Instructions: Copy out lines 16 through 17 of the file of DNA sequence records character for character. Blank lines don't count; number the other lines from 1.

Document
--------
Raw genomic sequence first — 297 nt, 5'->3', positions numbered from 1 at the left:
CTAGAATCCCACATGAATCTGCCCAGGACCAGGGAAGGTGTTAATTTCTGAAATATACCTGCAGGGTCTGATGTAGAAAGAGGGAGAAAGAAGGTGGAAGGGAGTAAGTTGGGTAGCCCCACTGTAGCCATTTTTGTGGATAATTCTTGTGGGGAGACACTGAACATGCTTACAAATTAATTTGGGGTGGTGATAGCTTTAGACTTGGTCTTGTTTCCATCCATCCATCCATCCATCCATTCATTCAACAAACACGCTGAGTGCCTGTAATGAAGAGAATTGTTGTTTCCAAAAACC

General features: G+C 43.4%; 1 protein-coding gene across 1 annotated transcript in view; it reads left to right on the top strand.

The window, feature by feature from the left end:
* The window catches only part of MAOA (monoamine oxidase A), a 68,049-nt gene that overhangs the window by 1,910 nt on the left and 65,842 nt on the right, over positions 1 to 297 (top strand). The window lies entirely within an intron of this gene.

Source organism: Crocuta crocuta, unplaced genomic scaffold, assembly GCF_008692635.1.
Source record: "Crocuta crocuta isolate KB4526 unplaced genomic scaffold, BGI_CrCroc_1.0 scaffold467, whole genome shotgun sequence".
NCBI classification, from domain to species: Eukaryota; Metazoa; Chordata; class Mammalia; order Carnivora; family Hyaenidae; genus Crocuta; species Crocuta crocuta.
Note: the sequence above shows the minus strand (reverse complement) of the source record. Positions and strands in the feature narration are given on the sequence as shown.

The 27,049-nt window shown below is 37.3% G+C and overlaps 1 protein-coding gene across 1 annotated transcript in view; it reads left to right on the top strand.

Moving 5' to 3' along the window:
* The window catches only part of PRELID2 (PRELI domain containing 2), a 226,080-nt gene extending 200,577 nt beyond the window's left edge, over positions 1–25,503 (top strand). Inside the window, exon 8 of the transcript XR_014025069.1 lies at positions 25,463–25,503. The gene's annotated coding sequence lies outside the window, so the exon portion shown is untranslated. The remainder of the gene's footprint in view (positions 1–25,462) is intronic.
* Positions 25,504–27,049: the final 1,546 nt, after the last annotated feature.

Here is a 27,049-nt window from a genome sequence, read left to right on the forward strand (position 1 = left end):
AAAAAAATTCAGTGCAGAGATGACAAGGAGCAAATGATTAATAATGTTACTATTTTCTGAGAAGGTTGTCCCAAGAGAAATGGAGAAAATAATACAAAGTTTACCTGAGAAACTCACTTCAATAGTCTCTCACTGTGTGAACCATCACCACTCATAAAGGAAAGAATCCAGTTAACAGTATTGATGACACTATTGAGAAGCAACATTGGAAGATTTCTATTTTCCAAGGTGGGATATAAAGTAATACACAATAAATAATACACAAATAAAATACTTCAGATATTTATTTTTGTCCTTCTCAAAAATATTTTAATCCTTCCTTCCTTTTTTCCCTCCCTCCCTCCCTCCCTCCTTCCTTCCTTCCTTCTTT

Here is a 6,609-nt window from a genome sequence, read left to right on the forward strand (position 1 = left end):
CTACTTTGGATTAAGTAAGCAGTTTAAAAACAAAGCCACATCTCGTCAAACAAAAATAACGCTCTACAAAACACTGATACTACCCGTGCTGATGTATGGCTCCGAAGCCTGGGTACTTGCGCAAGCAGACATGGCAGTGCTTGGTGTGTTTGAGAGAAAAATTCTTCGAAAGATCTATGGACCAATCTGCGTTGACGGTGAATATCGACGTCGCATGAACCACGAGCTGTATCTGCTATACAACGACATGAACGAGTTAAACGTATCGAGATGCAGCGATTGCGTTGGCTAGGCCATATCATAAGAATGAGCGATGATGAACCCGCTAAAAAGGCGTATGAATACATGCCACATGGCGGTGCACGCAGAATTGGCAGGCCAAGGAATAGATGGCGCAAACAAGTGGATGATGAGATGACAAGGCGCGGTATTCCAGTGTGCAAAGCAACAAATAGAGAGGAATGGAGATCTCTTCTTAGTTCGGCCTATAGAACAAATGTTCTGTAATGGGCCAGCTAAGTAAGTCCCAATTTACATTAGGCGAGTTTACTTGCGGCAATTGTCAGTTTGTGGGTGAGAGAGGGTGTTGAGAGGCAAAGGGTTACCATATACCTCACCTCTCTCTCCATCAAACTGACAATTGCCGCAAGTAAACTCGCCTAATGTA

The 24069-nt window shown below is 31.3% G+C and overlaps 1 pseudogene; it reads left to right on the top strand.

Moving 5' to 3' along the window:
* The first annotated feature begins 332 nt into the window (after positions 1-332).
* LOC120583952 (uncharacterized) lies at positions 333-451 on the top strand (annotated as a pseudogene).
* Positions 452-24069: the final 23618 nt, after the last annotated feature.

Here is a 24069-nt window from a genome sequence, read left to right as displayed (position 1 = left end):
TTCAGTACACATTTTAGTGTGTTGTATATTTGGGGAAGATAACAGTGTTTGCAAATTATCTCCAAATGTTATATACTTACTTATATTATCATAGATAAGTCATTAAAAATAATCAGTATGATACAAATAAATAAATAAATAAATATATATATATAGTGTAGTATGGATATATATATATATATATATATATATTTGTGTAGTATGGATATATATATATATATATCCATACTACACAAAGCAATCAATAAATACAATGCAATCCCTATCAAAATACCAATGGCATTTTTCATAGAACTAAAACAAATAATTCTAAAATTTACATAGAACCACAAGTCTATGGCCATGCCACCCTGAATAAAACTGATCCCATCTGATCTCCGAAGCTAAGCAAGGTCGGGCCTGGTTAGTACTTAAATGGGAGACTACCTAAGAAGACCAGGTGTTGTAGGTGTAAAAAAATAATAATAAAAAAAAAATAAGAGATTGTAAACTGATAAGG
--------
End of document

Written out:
Here is a 6,609-nt window from a genome sequence, read left to right on the forward strand (position 1 = left end):
CTACTTTGGATTAAGTAAGCAGTTTAAAAACAAAGCCACATCTCGTCAAACAAAAATAACGCTCTACAAAACACTGATACTACCCGTGCTGATGTATGGCTCCGAAGCCTGGGTACTTGCGCAAGCAGACATGGCAGTGCTTGGTGTGTTTGAGAGAAAAATTCTTCGAAAGATCTATGGACCAATCTGCGTTGACGGTGAATATCGACGTCGCATGAACCACGAGCTGTATCTGCTATACAACGACATGAACGAGTTAAACGTATCGAGATGCAGCGATTGCGTTGGCTAGGCCATATCATAAGAATGAGCGATGATGAACCCGCTAAAAAGGCGTATGAATACATGCCACATGGCGGTGCACGCAGAATTGGCAGGCCAAGGAATAGATGGCGCAAACAAGTGGATGATGAGATGACAAGGCGCGGTATTCCAGTGTGCAAAGCAACAAATAGAGAGGAATGGAGATCTCTTCTTAGTTCGGCCTATAGAACAAATGTTCTGTAATGGGCCAGCTAAGTAAGTCCCAATTTACATTAGGCGAGTTTACTTGCGGCAATTGTCAGTTTGTGGGTGAGAGAGGGTGTTGAGAGGCAAAGGGTTACCATATACCTCACCTCTCTCTCCATCAAACTGACAATTGCCGCAAGTAAACTCGCCTAATGTA